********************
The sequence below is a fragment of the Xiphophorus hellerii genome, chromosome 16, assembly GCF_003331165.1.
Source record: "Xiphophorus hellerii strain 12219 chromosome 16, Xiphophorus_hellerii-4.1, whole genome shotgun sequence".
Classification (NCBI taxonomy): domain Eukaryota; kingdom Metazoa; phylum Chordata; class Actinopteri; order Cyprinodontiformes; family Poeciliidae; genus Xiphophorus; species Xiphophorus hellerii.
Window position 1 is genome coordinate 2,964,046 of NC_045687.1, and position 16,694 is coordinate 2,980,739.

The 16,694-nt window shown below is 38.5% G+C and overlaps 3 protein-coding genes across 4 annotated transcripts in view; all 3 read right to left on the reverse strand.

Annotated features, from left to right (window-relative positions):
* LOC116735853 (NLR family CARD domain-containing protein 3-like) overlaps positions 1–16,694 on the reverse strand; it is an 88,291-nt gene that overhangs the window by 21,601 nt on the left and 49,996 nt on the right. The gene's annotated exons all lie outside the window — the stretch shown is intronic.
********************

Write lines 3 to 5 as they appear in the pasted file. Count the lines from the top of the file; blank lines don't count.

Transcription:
Classification (NCBI taxonomy): domain Eukaryota; kingdom Metazoa; phylum Chordata; class Actinopteri; order Cyprinodontiformes; family Poeciliidae; genus Xiphophorus; species Xiphophorus hellerii.
Window position 1 is genome coordinate 2,964,046 of NC_045687.1, and position 16,694 is coordinate 2,980,739.

The 16,694-nt window shown below is 38.5% G+C and overlaps 3 protein-coding genes across 4 annotated transcripts in view; all 3 read right to left on the reverse strand.